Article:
Edson Medeiros de Araujo

Federal University of Santa Catarina, Nossa Senhora do Destêrro, Santa Catarina, Brazil

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Publications (3)1.57 Total impact

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    ABSTRACT: The translucency of enamel shade is a crucial property that affects the color of a layered restoration. This study evaluated the translucency of high-, medium-, and low-value resin composites (4 Seasons, Ivoclar Vivadent, Schaan, Liechtenstein) used to replace enamel in stratified composite restoration techniques. The color specimens with 12 mm in diameter and various thicknesses (0.5, 1.0, 1.5, 2.0, 3.0, 4.0 mm) were measured after polymerization on a reflection spectrophotometer over white and black backgrounds to calculate the translucency parameter (TP). The statistical analysis of TP was accomplished using two-way analysis of variance (p < 0.05). Significant differences were revealed by the Tukey's Honestly Significant Difference post hoc test. Translucency of the value composite resins was influenced by the value and thickness. Color of value resin composites was dependent on the background contrast at the evaluated thicknesses. High-value composite resins were more translucent than medium-value composites, which were more translucent than low-value composites. The translucency decreased as the thickness of the specimens increased. The results suggest that special attention should be paid to the thickness of the increment of value composite resins when reproducing translucency of natural tooth enamel.
    Journal of Esthetic and Restorative Dentistry 02/2012; 24(1):53-8. DOI:10.1111/j.1708-8240.2011.00419.x · 0.84 Impact Factor
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    ABSTRACT: Contemporary adhesive restorations allow clinicians to deliver minimally invasive, functional, and aesthetic treatment for compromised dentition in the anterior and posterior regions. Part 1 of this article discussed the state-of-the-art relating to composite restorations, both in situations deemed to be relatively uncomplicated and those that are more complicated. This second part discusses the clinical protocol for the placement of direct composite materials as well as the tooth preparation considerations that must be addressed when providing minimally invasive treatment options.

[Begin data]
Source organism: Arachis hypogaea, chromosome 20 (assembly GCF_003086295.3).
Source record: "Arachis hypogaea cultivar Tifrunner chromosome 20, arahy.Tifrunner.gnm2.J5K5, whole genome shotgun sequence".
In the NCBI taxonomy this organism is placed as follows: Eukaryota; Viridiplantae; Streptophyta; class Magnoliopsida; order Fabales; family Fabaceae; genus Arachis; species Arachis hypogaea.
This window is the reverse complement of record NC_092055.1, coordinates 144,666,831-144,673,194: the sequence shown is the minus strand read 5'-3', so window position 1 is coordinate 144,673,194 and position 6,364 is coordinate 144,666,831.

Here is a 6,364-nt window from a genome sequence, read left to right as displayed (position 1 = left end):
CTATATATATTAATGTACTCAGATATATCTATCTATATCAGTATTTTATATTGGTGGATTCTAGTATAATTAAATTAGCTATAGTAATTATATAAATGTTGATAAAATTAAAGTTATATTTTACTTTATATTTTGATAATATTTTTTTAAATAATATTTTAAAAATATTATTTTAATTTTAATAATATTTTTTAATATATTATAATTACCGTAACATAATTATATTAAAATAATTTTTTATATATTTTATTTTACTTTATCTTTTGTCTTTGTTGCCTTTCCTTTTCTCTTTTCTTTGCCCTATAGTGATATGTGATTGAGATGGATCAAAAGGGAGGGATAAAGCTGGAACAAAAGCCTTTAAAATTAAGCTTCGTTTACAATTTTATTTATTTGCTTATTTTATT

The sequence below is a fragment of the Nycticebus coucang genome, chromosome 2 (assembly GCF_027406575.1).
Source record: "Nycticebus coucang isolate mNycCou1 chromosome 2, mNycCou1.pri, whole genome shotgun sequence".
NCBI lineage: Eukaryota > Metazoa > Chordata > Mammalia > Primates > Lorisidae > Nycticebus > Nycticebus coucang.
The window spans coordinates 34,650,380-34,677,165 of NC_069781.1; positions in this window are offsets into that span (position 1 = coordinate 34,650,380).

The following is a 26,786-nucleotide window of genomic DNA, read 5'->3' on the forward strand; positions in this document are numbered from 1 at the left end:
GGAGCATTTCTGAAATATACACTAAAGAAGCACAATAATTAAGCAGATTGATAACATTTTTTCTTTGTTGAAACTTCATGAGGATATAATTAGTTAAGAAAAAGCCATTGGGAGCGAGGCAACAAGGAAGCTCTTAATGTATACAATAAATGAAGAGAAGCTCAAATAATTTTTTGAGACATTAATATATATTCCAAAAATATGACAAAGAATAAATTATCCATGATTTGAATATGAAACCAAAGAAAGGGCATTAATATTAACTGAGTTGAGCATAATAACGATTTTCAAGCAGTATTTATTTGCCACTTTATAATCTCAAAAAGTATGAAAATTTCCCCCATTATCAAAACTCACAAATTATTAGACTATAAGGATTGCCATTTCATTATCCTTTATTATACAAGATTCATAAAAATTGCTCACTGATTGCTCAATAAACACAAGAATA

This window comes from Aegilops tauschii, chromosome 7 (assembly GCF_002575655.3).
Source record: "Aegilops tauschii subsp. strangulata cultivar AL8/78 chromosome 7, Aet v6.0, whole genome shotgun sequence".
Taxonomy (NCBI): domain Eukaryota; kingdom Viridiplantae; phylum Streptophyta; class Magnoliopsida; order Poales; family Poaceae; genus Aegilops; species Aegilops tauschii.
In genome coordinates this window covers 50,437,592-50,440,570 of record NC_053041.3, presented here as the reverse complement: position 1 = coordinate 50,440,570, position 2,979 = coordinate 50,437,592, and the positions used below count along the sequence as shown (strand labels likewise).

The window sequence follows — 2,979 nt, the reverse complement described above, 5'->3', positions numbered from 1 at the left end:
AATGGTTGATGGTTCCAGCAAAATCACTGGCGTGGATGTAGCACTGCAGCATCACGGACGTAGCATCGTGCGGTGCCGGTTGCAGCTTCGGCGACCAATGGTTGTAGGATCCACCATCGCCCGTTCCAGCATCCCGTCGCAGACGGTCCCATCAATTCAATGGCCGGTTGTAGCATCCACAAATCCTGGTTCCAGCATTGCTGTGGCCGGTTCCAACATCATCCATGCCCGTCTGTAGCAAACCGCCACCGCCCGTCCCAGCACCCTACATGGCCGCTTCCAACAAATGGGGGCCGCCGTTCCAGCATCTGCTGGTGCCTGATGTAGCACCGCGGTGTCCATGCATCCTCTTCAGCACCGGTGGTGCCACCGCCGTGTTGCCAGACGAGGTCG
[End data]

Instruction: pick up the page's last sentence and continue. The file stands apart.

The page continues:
Practical procedures & aesthetic dentistry: PPAD 07/2003; 15(5):351-7; quiz 359.
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    ABSTRACT: Coronal fractures must be approached in a methodical and clinically indicated way to achieve successful restoration. One option for treatment is reattachment of the dental fragment. Reattachment creates a very positive emotional response in the patient and simplifies the maintenance of the patient's original occlusion. This article discusses dental fragment reattachment techniques and presents clinical cases of coronal fracture involving enamel, dentin, and pulpal exposure.
    Quintessence international 03/2003; 34(2):99-107. · 0.73 Impact Factor